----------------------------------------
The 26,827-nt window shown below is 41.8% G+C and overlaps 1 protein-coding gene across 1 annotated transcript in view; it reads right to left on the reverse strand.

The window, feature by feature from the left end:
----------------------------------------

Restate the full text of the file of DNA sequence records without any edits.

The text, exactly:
The 26,827-nt window shown below is 41.8% G+C and overlaps 1 protein-coding gene across 1 annotated transcript in view; it reads right to left on the reverse strand.

The window, feature by feature from the left end: